Step-by-Step: Capturing Azure Resource Manager (ARM) VNET Gateway Diagnostic Logs

*** UPDATED for Azure PowerShell 2.x and 3.x ***

A while back, I published an article that stepped through capturing diagnostic logs for v1 “Classic” virtual network gateways (aka VNET Gateways or VPN Gateways) on Azure via the Azure Service Management (ASM) API and PowerShell.  Since then, the Azure team has released Azure Resource Manager (ARM) as our new management API along with new V2 virtual networks with an improved provisioning model.

In the article below, I’ve updated my original guidance to reflect the steps for capturing v2 VNET gateway diagnostic logs using Azure PowerShell 2.x and 3.x and Azure Resource Manager.  Note, since the gateway diagnostics API is still handled by Azure Service Management, you’ll see an interesting process outlined below that involves authenticating to both the ARM and ASM API’s from within the same PowerShell session.

You can also download these example PowerShell snippets on GitHub.

# STEP 1: Sign-in to Azure via Azure Resource Manager


# STEP 2: Select Azure Subscription

$subscriptionId =
( Get-AzureRmSubscription |
Out-GridView `
-Title “Select an Azure Subscription …” `

Select-AzureRmSubscription `
-SubscriptionId $subscriptionId

# STEP 3: If needed, register ARM core resource providers

Register-AzureRmResourceProvider `
-ProviderNamespace Microsoft.Compute

Register-AzureRmResourceProvider `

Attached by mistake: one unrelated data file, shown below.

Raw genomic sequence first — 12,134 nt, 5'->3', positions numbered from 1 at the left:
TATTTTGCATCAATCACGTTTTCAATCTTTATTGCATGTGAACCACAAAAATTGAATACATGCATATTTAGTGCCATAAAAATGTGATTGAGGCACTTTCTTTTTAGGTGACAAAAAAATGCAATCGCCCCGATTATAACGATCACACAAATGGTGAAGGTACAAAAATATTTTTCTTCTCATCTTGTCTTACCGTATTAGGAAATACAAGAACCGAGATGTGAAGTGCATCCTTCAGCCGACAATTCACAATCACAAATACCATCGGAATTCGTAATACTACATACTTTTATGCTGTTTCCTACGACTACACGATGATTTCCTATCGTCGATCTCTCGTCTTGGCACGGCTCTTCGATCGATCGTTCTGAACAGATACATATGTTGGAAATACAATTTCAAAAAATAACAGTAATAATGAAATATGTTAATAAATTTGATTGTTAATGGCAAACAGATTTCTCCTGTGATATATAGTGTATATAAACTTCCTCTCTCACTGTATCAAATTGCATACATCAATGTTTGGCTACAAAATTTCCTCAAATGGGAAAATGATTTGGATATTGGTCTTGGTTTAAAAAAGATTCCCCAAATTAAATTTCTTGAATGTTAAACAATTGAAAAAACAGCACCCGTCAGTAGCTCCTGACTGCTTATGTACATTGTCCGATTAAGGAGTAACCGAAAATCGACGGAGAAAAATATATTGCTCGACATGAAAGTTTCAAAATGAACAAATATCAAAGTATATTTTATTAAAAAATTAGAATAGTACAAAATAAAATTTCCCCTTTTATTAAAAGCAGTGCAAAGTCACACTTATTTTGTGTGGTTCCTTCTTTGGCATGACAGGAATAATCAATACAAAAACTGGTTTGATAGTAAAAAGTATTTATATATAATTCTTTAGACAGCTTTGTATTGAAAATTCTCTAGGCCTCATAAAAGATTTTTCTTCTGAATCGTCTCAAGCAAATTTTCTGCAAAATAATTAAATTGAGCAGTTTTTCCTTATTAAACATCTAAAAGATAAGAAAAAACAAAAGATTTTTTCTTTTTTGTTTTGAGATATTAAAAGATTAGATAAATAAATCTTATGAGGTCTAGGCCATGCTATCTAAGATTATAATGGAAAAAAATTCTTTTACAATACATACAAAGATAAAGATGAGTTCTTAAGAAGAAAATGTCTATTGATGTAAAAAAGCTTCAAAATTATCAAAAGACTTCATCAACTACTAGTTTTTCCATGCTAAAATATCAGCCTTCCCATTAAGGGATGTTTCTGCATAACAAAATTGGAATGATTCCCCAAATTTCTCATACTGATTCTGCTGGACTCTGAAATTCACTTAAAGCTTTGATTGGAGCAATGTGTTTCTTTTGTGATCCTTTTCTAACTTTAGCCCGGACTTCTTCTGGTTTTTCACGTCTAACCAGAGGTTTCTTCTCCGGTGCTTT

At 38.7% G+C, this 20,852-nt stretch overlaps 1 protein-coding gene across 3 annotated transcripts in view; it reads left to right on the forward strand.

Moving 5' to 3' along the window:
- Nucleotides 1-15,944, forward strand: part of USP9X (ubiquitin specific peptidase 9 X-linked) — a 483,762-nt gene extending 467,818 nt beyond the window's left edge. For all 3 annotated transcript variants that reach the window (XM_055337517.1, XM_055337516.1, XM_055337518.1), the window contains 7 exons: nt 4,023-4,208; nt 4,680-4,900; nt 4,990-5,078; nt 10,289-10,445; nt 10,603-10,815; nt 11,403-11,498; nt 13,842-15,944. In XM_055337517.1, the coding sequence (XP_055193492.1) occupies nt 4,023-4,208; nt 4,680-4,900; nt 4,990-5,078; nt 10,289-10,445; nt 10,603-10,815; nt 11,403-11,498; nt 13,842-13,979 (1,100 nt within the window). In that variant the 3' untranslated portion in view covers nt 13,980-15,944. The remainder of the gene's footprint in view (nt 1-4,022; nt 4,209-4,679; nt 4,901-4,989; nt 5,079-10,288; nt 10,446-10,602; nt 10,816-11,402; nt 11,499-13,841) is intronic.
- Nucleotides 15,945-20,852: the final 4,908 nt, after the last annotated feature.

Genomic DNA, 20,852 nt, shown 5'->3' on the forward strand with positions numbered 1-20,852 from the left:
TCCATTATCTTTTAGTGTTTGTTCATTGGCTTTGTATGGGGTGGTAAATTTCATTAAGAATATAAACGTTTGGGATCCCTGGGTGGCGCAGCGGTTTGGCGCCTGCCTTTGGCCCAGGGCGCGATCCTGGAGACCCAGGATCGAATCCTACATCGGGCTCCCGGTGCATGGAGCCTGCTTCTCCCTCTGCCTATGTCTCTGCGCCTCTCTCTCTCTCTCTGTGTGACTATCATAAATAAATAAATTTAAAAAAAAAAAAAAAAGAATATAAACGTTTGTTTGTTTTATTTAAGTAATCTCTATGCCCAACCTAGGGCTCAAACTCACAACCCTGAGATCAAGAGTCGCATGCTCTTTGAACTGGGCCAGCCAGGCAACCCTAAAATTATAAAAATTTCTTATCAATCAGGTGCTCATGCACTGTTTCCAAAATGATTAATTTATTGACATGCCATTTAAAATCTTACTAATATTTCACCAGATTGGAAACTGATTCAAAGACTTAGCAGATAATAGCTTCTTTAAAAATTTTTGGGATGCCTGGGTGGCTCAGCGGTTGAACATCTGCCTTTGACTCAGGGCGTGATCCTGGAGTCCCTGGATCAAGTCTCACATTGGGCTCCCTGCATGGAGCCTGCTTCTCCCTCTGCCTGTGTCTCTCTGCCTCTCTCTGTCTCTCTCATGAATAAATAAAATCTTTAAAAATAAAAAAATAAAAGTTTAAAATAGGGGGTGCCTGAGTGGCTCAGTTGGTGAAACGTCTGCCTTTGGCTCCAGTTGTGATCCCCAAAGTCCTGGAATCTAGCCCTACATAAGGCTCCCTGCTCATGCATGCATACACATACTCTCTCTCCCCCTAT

-ProviderNamespace Microsoft.Storage

Register-AzureRmResourceProvider `
-ProviderNamespace Microsoft.Network

Get-AzureRmResourceProvider |
Select-Object `
-Property ProviderNamespace `
-ExpandProperty ResourceTypes

# STEP 4: Select Azure Resource Group in which existing VNET is provisioned

$rgName =
( Get-AzureRmResourceGroup |
Out-GridView `
-Title “Select an Azure Resource Group …” `

# STEP 5: Select Azure VNET gateway on which to start diagnostics logging

$vnetGwName =
( Get-AzureRmVirtualNetworkGateway `
-ResourceGroupName $rgName
).Name |
Out-GridView `
-Title “Select an Azure VNET Gateway …” `

# STEP 6: Select Azure Storage Account in same Azure datacenter region as selected VNET gateway for which to send logs

$storageAccountName =
( Get-AzureRmStorageAccount `
-ResourceGroupName $rgName
).StorageAccountName |
Out-GridView `
-Title “Select an Azure Storage Account …” `

# STEP 7: Get Key for Azure Storage Account

$storageAccountKey =
( Get-AzureRmStorageAccountKey `
-Name $storageAccountName `
-ResourceGroupName $rgName

# STEP 8: Sign-in to Azure via Azure Service Management


# STEP 9: Select same Azure subscription via Azure Service Management

Select-AzureSubscription `
-SubscriptionId $subscriptionId

# STEP 10: Set Storage Context for storing logs

$storageContext =
New-AzureStorageContext `
-StorageAccountName $storageAccountName `
-StorageAccountKey $storageAccountKey

# STEP 11: Get Gateway ID for VNET Gateway

$vnetGws = Get-AzureVirtualNetworkGateway

$vnetGwId =
( $vnetGws |
? GatewayName -eq $vnetGwName

# STEP 12: Start Azure VNET Gateway logging

$captureDuration = 60

$storageContainer = “vpnlogs”

Start-AzureVirtualNetworkGatewayDiagnostics  `
-GatewayId $vnetGwId `
-CaptureDurationInSeconds $captureDuration `
-StorageContext $storageContext `
-ContainerName $storageContainer

# STEP 13: Test VNET gateway connection to another server across the tunnel

Test-NetConnection `
-ComputerName `
-CommonTCPPort RDP

# STEP 14: Wait for diagnostics capturing to complete

Sleep -Seconds $captureDuration

# STEP 15: Download VNET gateway diagnostics log

$logUrl =
( Get-AzureVirtualNetworkGatewayDiagnostics `
-GatewayId $vnetGwId

$logContent =
( Invoke-WebRequest `
-Uri $logUrl

$logContent |
Out-File `
-FilePath vpnlog.txt

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